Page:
Our brain controls so many aspects of our sexual functioning. So what happens when it is damaged? Enter the new field known as neurosexuality.
People say the brain is the most powerful sexual organ. Neurosexuality knows it’s true.
Neurosexuality is an emerging conceptual framework of study and practice that looks at the relationship between the brain and sexual functioning.
Human sexual responses such as arousal, fantasies, lubrication, erection and orgasm are all directed by parts of the central nervous system. As the body’s hormone control centre, the hypothalamus governs desire, lubrication and erection. The amygdala plays in important role in emotions such as pleasure. The orbitofrontal cortex, a decision-making locus, is involved in initiating sexual activity. The cerebellum controls motor response and the parietal lobes process sensory information.
According to Jhon Alexander Moreno, a neuropsychologist, researcher and assistant professor in Université de Montréal's’s Department of Psychology, neurosexuality is a comprehensive framework that supports the integration of sexual rehabilitation into treatment for people living with neurological disorders.
“Many dimensions of sexual response are linked to specific areas of the brain," Morena noted, so someone with a brain lesion may well experience sexual dysfunction."
Sexual problems linked to disorders
Neurological disorders such as dementia, epilepsy, stroke, Lou Gehrig's disease and traumatic brain injury (TBI) are associated with a range of sexual problems, including decreased sexual desire, difficulty fantasizing and reaching orgasm, altered body image, erectile dysfunction, risky sexual behaviours and depression, which can decrease sex drive.
“The sexual problems commonly associated with TBI are hyposexuality and decreased libido,” explained Moreno.
“Sometimes the opposite can happen and the patient has an increase in sexual desire, even leading to hypersexuality and compulsive behaviour, such as an uncontrollable urge to approach strangers for erotic gratification. In either case, family and friends say they no longer recognize the patient, that they’ve become a different person.”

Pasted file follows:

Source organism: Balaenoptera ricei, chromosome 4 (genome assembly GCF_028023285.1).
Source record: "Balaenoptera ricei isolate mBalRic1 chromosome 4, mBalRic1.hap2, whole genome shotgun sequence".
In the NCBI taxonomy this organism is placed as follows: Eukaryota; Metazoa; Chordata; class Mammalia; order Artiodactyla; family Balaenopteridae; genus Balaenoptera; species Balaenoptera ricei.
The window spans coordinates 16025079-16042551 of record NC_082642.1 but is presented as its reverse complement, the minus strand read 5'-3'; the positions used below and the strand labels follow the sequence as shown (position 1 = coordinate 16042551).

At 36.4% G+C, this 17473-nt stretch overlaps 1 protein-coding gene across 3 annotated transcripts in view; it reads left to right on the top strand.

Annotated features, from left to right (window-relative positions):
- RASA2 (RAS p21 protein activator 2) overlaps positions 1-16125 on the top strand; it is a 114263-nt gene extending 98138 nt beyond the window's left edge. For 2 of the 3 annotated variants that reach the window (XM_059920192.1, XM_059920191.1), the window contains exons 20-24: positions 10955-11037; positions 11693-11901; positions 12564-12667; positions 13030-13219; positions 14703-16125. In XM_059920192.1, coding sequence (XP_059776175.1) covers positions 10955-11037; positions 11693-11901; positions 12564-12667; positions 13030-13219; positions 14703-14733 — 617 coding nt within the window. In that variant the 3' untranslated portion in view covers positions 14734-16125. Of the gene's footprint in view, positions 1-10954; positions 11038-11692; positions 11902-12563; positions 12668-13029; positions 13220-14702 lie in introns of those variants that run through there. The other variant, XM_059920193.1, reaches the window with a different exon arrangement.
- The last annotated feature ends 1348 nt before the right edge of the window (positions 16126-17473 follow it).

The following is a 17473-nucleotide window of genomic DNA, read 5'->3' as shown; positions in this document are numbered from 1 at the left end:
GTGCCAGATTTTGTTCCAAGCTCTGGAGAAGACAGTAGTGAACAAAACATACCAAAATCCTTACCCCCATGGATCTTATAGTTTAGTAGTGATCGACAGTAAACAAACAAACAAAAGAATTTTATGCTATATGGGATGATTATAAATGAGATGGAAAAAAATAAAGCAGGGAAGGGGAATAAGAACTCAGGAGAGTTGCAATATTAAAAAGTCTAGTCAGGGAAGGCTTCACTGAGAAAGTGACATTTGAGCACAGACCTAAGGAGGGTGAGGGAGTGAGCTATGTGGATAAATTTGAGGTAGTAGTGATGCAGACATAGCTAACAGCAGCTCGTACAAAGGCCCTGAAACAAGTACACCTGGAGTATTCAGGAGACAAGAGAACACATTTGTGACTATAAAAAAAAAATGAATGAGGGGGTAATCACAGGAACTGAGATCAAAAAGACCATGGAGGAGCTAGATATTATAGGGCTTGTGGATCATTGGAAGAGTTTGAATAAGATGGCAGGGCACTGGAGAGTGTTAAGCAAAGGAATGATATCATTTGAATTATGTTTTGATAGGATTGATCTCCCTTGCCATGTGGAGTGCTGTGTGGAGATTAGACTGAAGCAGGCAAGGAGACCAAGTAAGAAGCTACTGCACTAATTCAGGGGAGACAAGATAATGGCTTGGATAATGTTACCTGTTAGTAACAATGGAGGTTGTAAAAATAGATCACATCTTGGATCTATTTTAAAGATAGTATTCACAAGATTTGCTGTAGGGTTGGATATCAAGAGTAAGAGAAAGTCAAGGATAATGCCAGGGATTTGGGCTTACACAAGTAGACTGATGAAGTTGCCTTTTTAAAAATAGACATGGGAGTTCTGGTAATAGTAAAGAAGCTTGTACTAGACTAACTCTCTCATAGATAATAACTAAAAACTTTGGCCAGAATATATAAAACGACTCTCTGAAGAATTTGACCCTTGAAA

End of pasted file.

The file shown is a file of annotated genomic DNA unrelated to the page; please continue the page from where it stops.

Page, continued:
Neurosexuality is an approach that calls on health professionals to integrate a patient's sexual functioning into their clinical assessment.
“Sexual health is part of overall health and should be addressed in rehabilitation along with all the other dimensions of health, such as mobility, social participation, cognition and emotions,” said Moreno.
“These dimensions, which are affected by neurological disorders, also play a role in sexual functioning. My research shows that we do not automatically associate brain lesions with sexual problems, which is where neurosexuality comes in. It deserves more attention.”
Taking a proactive approach
Moreno believes sexual functioning should be assessed using an approach and a clinical exam that normalize sexuality. He has found that people living with brain lesions often have questions about their sexual health and want health professionals to take a proactive approach.
“First, health professionals have to be familiar with these potential consequences; then they need to educate patients with brain damage and their intimate partners,” said Moreno. “They have to make their patients feel comfortable talking about these issues. They must have a positive, respectful attitude toward sexuality and destigmatize sexual problems.”
According to Moreno, after asking the right questions and identifying the problem, the health professional can initiate care using a multimodal approach, which could encompass not only pharmacological, motor and/or hormonal interventions, but also relational, behavioural and/or communication therapies.
“The transdisciplinary approach taken by neurosexuality is essential for understanding the complexity of sexual behaviour and helping patients have pleasurable and fulfilling sexual and relational experiences,” Moreno said.